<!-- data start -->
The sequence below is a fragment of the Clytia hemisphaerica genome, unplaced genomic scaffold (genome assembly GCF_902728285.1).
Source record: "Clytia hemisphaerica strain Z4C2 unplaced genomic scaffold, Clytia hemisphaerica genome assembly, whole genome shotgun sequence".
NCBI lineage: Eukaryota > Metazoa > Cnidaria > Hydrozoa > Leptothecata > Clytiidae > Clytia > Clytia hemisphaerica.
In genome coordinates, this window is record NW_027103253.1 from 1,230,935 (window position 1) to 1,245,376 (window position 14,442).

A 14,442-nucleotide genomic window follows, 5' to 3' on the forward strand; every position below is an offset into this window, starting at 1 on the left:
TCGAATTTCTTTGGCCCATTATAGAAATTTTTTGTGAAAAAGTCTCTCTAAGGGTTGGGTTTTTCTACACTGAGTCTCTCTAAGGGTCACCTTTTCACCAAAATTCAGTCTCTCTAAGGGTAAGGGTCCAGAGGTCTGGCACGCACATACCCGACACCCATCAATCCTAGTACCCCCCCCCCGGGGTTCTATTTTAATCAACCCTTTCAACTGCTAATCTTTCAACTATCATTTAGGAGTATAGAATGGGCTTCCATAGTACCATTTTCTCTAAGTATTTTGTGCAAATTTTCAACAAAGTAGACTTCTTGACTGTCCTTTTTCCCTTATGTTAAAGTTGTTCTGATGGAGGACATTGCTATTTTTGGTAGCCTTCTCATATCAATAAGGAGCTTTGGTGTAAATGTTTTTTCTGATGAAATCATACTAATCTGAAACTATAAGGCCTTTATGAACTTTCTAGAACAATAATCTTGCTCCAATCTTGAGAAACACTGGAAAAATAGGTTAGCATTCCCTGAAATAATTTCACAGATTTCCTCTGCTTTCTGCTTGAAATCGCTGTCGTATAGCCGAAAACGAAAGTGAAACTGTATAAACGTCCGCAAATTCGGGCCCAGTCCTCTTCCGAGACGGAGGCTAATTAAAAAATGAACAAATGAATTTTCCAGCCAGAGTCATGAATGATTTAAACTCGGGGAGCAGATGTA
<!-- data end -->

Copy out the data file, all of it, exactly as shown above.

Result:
The sequence below is a fragment of the Clytia hemisphaerica genome, unplaced genomic scaffold (genome assembly GCF_902728285.1).
Source record: "Clytia hemisphaerica strain Z4C2 unplaced genomic scaffold, Clytia hemisphaerica genome assembly, whole genome shotgun sequence".
NCBI lineage: Eukaryota > Metazoa > Cnidaria > Hydrozoa > Leptothecata > Clytiidae > Clytia > Clytia hemisphaerica.
In genome coordinates, this window is record NW_027103253.1 from 1,230,935 (window position 1) to 1,245,376 (window position 14,442).

A 14,442-nucleotide genomic window follows, 5' to 3' on the forward strand; every position below is an offset into this window, starting at 1 on the left:
TCGAATTTCTTTGGCCCATTATAGAAATTTTTTGTGAAAAAGTCTCTCTAAGGGTTGGGTTTTTCTACACTGAGTCTCTCTAAGGGTCACCTTTTCACCAAAATTCAGTCTCTCTAAGGGTAAGGGTCCAGAGGTCTGGCACGCACATACCCGACACCCATCAATCCTAGTACCCCCCCCCCGGGGTTCTATTTTAATCAACCCTTTCAACTGCTAATCTTTCAACTATCATTTAGGAGTATAGAATGGGCTTCCATAGTACCATTTTCTCTAAGTATTTTGTGCAAATTTTCAACAAAGTAGACTTCTTGACTGTCCTTTTTCCCTTATGTTAAAGTTGTTCTGATGGAGGACATTGCTATTTTTGGTAGCCTTCTCATATCAATAAGGAGCTTTGGTGTAAATGTTTTTTCTGATGAAATCATACTAATCTGAAACTATAAGGCCTTTATGAACTTTCTAGAACAATAATCTTGCTCCAATCTTGAGAAACACTGGAAAAATAGGTTAGCATTCCCTGAAATAATTTCACAGATTTCCTCTGCTTTCTGCTTGAAATCGCTGTCGTATAGCCGAAAACGAAAGTGAAACTGTATAAACGTCCGCAAATTCGGGCCCAGTCCTCTTCCGAGACGGAGGCTAATTAAAAAATGAACAAATGAATTTTCCAGCCAGAGTCATGAATGATTTAAACTCGGGGAGCAGATGTA